Random Samples

Science  22 Feb 2008:
Vol. 319, Issue 5866, pp. 1019

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    NASA's Gamma-ray Large Area Space Telescope (GLAST) may be scientists' best hope for studying gamma-ray bursts throughout the universe. But the name doesn't exactly roll off the tongue. So NASA is asking the public to come up with something better.

    The $690 million observatory will aid researchers studying gamma-ray bursts—brief, intense flashes of light as bright as a million trillion suns. The bursts are thought to be linked to many celestial phenomena, including supernovae and black holes.

    GLAST, scheduled for a May launch, is a follow-up to NASA's Compton Gamma Ray Observatory, which was operational from 1991 to 2000. NASA officials say the new observatory possesses a stronger sensitivity to gamma rays and a wider view of the universe than its predecessor.

    The deadline to submit names is 31 March, and the winning name will be announced once the observatory is in orbit and all systems are tested. To suggest a name, visit the NASA Web site at glast.sonoma.edu/glastname/.


    You may already be a part of Ken and Barbie's plastic family. A new U.S. government study suggests that the bodies of most Americans are laced with bisphenol A (BPA), the primary component of one of the most widely used plastics.

    BPA is an ingredient in polycarbonate plastics, used in everything from baby bottles to composite dental fillings to toy dolls. Frequent use and heating can cause the plastic to break down, leaching BPA into whatever the plastic touches, including food. Although recent studies have linked BPA to reproductive problems in lab animals, little is known about humans and BPA.

    To measure BPA exposure, chemist Antonia Calafat and colleagues at the U.S. Centers for Disease Control and Prevention in Atlanta, Georgia, examined urine samples from 2517 participants in the ongoing National Health and Nutrition Examination Survey. Significant levels of BPA were present in 92% of the samples. Those with the highest levels were children and adolescents, women, and low-income participants.

    The body metabolizes BPA in only a few hours, suggesting that exposure to BPA is continuous, says epidemiologist Russ Hauser of Harvard School of Public Health in Boston. Although the jury's still out on what high exposures mean for human health, Hauser says industry should consider alternatives that aren't biologically active.


    Dissecting a formalin-soaked frog isn't part of most middle-school science curricula anymore. But a new software program promises to keep the sense of discovery—and the frog—alive. The virtual-reality program, called V-Frog, allows students to dissect internal organs, explore tissues using an endoscope, and even observe a beating heart—all with the click of a mouse.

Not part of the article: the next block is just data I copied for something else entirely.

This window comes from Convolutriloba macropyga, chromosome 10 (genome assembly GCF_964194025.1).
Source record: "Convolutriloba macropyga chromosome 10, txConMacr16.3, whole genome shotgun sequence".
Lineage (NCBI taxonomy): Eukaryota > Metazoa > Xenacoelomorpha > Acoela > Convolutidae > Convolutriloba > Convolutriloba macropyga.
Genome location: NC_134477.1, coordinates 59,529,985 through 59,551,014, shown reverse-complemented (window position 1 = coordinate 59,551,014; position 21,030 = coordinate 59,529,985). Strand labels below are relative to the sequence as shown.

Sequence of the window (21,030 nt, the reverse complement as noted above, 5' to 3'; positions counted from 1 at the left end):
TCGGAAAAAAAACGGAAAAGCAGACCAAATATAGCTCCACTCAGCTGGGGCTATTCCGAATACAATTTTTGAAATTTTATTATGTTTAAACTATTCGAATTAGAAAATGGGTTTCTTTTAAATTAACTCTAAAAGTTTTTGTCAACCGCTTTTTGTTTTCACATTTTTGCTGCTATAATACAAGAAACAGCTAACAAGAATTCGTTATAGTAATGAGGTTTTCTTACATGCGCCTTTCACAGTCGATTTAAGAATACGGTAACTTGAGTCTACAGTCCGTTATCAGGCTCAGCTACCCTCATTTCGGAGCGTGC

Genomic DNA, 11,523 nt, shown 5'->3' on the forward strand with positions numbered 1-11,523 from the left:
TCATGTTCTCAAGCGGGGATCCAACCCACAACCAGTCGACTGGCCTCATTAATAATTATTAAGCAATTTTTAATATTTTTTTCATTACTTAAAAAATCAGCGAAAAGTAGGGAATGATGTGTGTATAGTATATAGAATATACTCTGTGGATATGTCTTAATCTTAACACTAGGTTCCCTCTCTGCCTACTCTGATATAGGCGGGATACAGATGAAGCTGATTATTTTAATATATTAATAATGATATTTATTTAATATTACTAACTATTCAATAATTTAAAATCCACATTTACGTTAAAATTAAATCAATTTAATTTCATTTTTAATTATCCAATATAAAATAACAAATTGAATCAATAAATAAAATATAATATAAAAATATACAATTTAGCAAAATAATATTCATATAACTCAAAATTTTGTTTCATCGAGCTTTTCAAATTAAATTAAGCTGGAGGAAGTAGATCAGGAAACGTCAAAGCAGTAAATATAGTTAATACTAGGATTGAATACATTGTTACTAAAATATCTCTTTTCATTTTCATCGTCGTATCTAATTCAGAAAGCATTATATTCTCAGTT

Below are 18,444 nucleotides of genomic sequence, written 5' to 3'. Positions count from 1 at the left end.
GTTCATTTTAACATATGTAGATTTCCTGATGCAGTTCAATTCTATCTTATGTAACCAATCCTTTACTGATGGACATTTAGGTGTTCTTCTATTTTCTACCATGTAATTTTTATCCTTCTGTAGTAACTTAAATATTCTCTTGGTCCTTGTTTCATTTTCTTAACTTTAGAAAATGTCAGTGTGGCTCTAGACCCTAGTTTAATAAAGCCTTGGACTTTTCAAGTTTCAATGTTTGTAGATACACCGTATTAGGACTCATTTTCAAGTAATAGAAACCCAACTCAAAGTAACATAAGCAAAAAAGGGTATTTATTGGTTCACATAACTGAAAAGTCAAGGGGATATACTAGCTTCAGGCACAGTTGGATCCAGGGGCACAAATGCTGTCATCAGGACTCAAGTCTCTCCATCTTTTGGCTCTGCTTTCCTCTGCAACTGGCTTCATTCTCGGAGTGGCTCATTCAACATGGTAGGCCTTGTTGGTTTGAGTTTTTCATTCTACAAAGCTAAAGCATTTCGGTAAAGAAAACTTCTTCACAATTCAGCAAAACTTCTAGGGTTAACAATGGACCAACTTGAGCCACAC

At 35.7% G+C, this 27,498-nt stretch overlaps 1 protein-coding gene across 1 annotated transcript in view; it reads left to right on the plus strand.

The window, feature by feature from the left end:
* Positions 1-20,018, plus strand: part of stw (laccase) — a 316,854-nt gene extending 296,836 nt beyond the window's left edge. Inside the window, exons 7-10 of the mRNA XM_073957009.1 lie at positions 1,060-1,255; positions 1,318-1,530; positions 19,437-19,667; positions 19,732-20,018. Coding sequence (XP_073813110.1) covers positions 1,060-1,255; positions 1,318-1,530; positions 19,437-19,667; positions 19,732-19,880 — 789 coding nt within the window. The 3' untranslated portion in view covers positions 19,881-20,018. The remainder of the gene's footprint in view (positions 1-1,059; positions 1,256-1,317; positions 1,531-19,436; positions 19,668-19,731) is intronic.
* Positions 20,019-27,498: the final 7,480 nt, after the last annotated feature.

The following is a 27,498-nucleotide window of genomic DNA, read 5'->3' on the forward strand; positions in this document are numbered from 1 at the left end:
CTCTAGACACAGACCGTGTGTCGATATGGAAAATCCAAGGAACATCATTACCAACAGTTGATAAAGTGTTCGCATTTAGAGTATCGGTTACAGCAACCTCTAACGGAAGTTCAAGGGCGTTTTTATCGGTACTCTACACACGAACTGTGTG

Computer-based multimedia dissections aren't new, as schools seek to avoid the use of chemicals and sharp objects as well as the controversy over the use of animals. But most programs are not interactive and offer only a few predetermined options.

    The new program was developed by computer scientist Kevin Chugh at Tactus Technologies near Buffalo, New York. Based on photographs and artistic renderings, V-Frog runs on a standard Windows-based personal computer. Using interactive and 3D technology, students can manipulate tissues so that each dissection is different. “It's intuitive for them,” he says. “It's the teachers who need the manual.”

    Jayne Mackta, president of the New Jersey Association for Biomedical Research in Union, says that virtual frogs enhance the learning experience but don't duplicate traditional dissections. “Do they completely eliminate the need for a real-model organism? I'd like to think no.”


    Christopher Columbus may not have brought the epidemic typhus that ravaged the New World after his arrival. In fact, the parasites may predate him by tens of thousands of years, according to a new study.

    Typhus, a potentially deadly flulike disease, is spread by body lice. David Reed, an evolutionary biologist at the Florida Museum of Natural History in Gainesville, and Didier Raoult of the University of the Mediterranean in Marseille, France, sequenced DNA from ancient lice preserved in the scalps and braids of 1000-year-old Peruvian mummies. To their surprise, the researchers discovered that the lice belong to a subtype found all over the world.


    Although this subtype typically infests the head, it also includes body lice, which thrive in clothing and spread diseases such as epidemic typhus. Thus, “it's reasonable to believe that body lice were in the New World” well before Columbus, says Dale Clayton, an evolutionary biologist at the University of Utah, Salt Lake City.

    Deciphering ancient DNA isn't new; researchers have sequenced DNA from extinct mammoths and Neandertals. But DNA in lice tends to degrade quickly, and the oldest lice genetic material sequenced to date comes from Napoleon's soldiers—bodies buried 200 years ago. With this new study, “it's as though a parasitologist or epidemiologist traveled 1000 years back in time to sample a parasite from a human patient,” says Mark Hafner of Louisiana State University in Baton Rouge.